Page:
"In a sane system, Dell and Simpson would be able to talk to each other about their cases, for although Dell doesn't recognize the names and swan references in Abdul's recent conversation, Simpson came across some of the named men while he was in Kenya and recognizes the code that Abdul is using. The content of the Abdul intercept would help Simpson's criminal case, and Simpson's knowledge of the code and identities of the men would help Dell map out the extent and possible goals of the Brooklyn cell. And if Dell interviews Muhammad, in a sane world Simpson would be in on the interview, since he might recognize the significance of some of Muhammad's replies in a way that Dell could not, and he would then be able to press Muhammad immediately for further information. Simpson might even suggest to Dell that he expand his surveillance to a grocer in Brooklyn, suspected of running an informal credit scheme, or hawallah, that may have sent money to the USS Cole conspirators.
"That reasonable (and, to repeat, entirely hypothetical) scenario is not the world of the Wall. Under the Wall, Dell and Simpson may not talk to each other, because Dell is receiving FISA information, and Simpson is working on a criminal case against terrorists. If Dell wants to pass any information to Simpson "over the Wall," he first has to get permission from FBI headquarters in Washington, which then notifies the OIPR. If permission is granted, which is by no means certain, someone from the OIPR has either to come from Washington to New York or monitor all further communications between Dell and Simpson over the phone. This bureaucratic Rube Goldberg machine radically chills communication, of course; but the deeper problem is that without Simpson's expertise, Dell may not even recognize the significance of the information he is receiving, and so it may not even occur to him to request a Wall bypass. And as far as Simpson's offering suggestions to Dell about other targets that would strengthen both their investigations, forget about it."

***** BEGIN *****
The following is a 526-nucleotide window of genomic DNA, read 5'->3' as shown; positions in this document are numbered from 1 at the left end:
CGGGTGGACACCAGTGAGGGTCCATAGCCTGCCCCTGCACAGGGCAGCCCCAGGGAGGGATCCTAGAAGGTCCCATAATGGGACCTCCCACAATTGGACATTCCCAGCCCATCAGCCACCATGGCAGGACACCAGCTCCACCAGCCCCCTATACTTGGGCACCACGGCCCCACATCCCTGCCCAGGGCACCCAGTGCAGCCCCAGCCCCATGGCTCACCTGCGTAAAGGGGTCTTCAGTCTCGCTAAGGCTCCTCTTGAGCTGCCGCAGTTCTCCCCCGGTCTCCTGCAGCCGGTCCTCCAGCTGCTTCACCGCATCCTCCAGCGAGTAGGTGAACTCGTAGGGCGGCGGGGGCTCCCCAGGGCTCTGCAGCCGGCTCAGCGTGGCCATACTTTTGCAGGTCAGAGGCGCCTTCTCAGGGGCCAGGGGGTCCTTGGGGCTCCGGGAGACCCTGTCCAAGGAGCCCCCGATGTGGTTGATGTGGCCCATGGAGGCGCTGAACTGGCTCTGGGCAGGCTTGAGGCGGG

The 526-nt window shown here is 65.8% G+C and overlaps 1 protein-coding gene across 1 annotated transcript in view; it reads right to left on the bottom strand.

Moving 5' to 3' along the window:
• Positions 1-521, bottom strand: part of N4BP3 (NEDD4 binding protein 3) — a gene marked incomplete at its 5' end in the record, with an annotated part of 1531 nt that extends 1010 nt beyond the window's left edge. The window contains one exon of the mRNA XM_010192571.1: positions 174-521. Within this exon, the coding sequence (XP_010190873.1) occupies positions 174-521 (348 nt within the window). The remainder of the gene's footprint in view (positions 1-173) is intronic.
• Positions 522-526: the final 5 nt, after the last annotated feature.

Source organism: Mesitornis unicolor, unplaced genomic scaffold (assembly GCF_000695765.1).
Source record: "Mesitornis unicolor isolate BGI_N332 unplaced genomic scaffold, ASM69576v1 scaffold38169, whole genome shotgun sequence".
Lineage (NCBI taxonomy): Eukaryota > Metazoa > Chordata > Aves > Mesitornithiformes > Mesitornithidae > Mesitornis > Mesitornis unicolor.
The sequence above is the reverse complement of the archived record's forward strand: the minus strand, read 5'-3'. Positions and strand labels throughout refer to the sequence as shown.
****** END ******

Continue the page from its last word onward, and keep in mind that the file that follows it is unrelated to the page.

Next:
Read the whole story, and you'll appreciate why David Brooks has complained that if there were any justice in journalism, McDonald would be lining her mantlepiece with Pulitzer Prizes.
Gingrich On First: In Sunday's New York Times Magazine, James Traub asks why Bill Clinton, "the man who defined the 90's as Reagan did the 80's seems to have left a much less lasting imprint on his party than Reagan did." It's a question we're going to be hearing often as the Democrats search for explanations of their '02 defeat.
It's a question many conservatives may have trouble taking seriously. It's like asking "why didn't Chester Arthur leave as lasting an imprint as Abraham Lincoln?" It's just not the nature of shifty political operators to leave much in the way of a legacy behind them - except for a lingering wonder (admiring wonder among their supporters, astounded wonder among their opponents): "How did he get away with it?"
Above all things, Clinton hated making decisions. That's why he kept talking and talking and talking - admittedly very cleverly, but in the end, utterly uselessly. What Clinton liked was not political achievement but political maneuver, and of that art he was one of the most skillful practitioners since James G. Blaine.
For six years after 1994, Clinton cunningly beat back the Gingrich insurgency. Sometimes he stole their ideas. Sometimes he discredited their ideas. But ever and always, the ideas at play in the 1990s were the ideas of Clinton's opponents.
Gingrich lost every hand to Clinton. But the politics of the 1990s were always his game.
That Ledeen Deposition: A reader alerts me that the Ledeen deposition I mentioned last week can be found at a site I am very glad to learn of: web.archive.org. Four years later, Michael's dry wit under cross-examination still makes for entertaining reading.